New York (CNN) -- One of two men arrested in an alleged terror plot to blow up a New York synagogue was indicted Tuesday in Manhattan Criminal Court, according to a spokeswoman for the district attorney's office.
Ahmed Ferhani, 26, was charged last week by the Manhattan state attorney in connection with an alleged plot to attack an unspecified synagogue.
Ferhani was formally indicted by a grand jury Tuesday on charges including terror conspiracy, hate-crime conspiracy, weapons possession and attempted possession of a weapon as a crime of terrorism, according to Erin Duggan, spokeswoman for the Manhattan district attorney's office.
Co-defendant Mohamed Mamdouh was assigned new counsel Tuesday and is expected to be indicted on June 2, when both men are scheduled to appear in court again.
The two suspects were arrested Thursday in Manhattan, with authorities saying the arrests marked the end of a seven-month undercover operation by New York police officers.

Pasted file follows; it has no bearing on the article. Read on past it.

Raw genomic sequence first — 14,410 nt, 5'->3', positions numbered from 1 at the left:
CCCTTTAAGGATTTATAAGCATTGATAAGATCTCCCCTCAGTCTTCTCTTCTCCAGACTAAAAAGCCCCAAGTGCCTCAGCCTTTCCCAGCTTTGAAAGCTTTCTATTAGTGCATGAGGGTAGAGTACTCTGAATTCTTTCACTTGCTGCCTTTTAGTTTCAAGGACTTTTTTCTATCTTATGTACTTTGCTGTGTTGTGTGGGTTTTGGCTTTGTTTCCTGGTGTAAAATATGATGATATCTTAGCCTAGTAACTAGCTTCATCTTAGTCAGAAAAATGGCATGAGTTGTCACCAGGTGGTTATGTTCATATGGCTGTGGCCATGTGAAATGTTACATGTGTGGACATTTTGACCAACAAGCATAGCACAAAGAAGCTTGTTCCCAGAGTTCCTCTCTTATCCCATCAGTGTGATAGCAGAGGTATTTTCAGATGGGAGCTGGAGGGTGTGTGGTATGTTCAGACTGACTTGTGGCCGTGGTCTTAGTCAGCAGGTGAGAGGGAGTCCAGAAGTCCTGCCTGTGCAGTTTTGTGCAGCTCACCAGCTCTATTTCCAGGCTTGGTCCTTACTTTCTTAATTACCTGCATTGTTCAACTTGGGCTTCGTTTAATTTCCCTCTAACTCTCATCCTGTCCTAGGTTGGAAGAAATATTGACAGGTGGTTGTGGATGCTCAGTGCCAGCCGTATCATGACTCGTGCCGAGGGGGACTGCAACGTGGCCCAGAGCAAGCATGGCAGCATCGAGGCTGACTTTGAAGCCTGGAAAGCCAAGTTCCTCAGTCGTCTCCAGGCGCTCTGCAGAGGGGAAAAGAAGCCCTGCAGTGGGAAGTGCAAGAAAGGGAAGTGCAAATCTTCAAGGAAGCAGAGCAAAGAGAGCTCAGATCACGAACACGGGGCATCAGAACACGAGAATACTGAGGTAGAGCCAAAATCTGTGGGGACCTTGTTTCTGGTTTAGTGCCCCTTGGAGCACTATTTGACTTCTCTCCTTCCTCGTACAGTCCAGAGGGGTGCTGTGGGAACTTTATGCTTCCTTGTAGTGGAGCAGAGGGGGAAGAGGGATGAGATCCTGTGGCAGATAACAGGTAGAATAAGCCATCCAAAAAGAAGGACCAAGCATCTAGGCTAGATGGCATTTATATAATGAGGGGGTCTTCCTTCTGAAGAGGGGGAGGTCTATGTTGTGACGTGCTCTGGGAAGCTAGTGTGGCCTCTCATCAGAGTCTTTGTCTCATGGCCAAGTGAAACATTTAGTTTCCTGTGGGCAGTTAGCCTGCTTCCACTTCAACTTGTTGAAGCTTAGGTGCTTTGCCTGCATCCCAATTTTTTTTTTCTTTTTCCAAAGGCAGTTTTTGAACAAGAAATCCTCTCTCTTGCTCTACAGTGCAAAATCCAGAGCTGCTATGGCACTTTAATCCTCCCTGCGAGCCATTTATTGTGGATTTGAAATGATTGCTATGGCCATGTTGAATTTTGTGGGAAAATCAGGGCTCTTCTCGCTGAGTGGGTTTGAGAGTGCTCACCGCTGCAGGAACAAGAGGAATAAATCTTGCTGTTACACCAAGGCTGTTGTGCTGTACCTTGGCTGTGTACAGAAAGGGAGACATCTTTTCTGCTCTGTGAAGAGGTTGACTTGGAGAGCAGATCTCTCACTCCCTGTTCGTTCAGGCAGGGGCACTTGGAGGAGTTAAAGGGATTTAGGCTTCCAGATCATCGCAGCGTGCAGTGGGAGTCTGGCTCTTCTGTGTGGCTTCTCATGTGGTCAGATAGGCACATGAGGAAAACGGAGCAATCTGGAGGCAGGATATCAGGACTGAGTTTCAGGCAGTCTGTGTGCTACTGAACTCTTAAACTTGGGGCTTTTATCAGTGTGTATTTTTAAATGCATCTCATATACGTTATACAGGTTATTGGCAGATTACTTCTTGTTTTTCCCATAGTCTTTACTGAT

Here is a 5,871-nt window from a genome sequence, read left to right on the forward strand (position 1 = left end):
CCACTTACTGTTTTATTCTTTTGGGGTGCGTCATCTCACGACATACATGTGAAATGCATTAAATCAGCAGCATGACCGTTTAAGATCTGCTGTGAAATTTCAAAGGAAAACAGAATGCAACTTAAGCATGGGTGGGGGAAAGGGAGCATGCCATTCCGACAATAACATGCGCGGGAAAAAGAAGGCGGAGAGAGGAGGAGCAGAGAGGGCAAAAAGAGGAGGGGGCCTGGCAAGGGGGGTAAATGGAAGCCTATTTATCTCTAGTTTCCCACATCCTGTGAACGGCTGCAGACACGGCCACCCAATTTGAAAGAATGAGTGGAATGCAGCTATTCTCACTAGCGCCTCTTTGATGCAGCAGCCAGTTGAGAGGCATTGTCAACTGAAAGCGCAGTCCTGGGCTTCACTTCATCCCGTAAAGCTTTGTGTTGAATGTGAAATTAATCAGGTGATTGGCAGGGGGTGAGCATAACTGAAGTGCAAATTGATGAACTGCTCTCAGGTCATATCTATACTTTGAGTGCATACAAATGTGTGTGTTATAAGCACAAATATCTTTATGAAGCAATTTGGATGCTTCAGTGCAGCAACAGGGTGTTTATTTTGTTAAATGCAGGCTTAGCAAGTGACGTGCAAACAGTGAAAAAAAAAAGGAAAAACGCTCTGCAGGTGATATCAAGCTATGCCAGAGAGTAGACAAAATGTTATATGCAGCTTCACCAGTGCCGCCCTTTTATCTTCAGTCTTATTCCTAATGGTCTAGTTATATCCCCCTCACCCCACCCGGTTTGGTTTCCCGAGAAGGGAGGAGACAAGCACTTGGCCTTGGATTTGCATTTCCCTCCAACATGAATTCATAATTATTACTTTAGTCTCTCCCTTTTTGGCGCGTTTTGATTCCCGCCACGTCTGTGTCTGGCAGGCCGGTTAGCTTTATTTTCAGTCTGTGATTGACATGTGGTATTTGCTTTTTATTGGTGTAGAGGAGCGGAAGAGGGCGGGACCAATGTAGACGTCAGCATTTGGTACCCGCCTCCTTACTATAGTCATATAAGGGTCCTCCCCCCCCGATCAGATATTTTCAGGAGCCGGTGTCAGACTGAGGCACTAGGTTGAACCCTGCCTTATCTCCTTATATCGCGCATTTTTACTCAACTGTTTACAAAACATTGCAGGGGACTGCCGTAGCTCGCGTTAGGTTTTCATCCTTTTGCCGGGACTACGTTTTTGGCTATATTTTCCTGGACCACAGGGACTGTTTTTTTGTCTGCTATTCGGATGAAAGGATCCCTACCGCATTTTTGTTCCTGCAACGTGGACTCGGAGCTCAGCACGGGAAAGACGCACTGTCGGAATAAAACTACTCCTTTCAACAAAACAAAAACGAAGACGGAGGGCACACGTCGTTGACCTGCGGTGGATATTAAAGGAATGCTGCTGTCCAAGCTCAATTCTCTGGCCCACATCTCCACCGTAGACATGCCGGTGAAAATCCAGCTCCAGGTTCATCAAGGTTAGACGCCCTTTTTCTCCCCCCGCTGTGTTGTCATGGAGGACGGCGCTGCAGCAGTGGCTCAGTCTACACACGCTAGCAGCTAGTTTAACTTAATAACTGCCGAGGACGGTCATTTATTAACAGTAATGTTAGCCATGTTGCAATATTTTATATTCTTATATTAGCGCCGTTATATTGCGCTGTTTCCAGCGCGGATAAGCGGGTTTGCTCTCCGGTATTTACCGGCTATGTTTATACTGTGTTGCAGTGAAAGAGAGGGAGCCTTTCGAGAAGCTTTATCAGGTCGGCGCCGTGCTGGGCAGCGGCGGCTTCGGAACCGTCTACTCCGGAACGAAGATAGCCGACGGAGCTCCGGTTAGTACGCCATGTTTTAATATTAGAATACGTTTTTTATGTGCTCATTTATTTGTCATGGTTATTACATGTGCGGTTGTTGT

The two were detained after buying two loaded semiautomatic pistols, a revolver, ammunition and a grenade, according to Police Commissioner Ray Kelly.
At least a dozen police officers swarmed Ferhani, who was at the time placing the weapons in the trunk of his car, police said. Mamdouh was arrested on a nearby street moments later.
Ferhani, a 26-year-old unemployed resident of Queens, is a native of Algeria who traveled to the United States in 1995, claiming asylum.
Prosecutors said undercover officers secretly recorded conversations with Ferhani. They quoted him as saying, "Muslims are abused all over the world, and I ain't going to take it."
Prosecutors said Ferhani sold narcotics in an effort to finance the planned attacks. After his arrest, his defense attorney, Stephen Pokart, told Manhattan Criminal Court Judge Melissa Jackson that his client "hasn't committed any crime at all."
Mamdouh, 20, also a Queens resident, was previously arrested on a pending 2010 burglary charge. He worked for a local delivery service and came to the United States in 1999 with his family from Casablanca, Morocco.
Both men's voices were captured on audio recordings plotting the attacks but they had not selected a specific synagogue to target, District Attorney Cyrus R. Vance Jr. said after the arrests.
Neither man has been charged in connection with a terrorist cell. Both, however, allegedly were "committed to violent jihad," telling police that they wanted to kill Jewish people and also hoped to attack New York's Empire State Building, Vance said.